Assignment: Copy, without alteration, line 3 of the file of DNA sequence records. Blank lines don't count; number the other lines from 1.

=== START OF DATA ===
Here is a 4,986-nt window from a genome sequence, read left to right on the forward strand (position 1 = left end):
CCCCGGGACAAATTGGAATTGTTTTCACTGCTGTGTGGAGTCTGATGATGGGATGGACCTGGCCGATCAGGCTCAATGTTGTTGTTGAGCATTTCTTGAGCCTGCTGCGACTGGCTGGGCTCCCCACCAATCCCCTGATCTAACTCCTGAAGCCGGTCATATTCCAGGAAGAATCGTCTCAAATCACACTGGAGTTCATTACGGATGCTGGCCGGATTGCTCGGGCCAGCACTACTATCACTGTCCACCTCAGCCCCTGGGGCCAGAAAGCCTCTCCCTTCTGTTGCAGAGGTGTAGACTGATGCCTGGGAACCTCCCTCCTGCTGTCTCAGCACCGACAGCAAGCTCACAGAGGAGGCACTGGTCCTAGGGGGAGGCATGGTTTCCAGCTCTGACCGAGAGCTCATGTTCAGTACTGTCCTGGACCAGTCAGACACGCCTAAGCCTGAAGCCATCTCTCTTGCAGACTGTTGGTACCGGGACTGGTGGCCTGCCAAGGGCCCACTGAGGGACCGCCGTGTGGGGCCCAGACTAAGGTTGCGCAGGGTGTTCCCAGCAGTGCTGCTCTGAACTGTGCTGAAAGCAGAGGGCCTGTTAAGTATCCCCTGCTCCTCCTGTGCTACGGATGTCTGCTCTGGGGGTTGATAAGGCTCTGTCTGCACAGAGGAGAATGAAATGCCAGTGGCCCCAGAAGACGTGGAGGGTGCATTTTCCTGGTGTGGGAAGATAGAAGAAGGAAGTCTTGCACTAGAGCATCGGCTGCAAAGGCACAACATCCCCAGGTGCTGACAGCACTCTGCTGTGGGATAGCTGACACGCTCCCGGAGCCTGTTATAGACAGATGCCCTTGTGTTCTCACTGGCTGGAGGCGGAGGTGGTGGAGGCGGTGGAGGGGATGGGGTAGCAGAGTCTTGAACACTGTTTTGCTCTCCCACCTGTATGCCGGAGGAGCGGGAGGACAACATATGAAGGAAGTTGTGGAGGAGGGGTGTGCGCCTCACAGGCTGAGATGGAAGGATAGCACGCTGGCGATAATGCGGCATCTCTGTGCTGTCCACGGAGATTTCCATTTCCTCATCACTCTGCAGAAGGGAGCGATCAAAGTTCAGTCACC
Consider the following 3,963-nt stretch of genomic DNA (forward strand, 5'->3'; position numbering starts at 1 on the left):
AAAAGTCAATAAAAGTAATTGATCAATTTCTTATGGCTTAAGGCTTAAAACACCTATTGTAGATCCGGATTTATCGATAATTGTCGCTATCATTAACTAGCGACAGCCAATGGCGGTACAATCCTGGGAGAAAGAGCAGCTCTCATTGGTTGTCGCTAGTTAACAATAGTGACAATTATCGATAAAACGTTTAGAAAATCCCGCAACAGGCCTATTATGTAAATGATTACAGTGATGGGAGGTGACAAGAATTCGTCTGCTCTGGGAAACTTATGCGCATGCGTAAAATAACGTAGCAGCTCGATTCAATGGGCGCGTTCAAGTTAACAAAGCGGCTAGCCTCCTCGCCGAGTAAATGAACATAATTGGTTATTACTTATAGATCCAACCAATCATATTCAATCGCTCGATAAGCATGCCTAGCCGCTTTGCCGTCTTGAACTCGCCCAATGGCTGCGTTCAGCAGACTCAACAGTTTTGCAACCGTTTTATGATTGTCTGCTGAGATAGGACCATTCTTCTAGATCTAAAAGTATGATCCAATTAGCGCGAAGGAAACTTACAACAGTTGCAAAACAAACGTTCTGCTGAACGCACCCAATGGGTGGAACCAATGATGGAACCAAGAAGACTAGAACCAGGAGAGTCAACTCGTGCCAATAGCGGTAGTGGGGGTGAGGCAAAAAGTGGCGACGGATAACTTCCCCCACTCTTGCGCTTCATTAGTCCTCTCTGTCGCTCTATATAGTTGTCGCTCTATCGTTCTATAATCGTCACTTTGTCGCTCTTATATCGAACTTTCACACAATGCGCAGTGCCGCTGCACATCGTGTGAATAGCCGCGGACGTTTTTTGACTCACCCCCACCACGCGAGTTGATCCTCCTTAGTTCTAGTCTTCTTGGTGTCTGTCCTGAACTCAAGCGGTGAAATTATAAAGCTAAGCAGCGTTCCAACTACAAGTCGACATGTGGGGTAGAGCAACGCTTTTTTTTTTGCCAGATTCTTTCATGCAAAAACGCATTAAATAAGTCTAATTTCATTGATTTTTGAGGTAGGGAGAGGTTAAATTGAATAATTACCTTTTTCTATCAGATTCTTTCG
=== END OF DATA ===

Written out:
Consider the following 3,963-nt stretch of genomic DNA (forward strand, 5'->3'; position numbering starts at 1 on the left):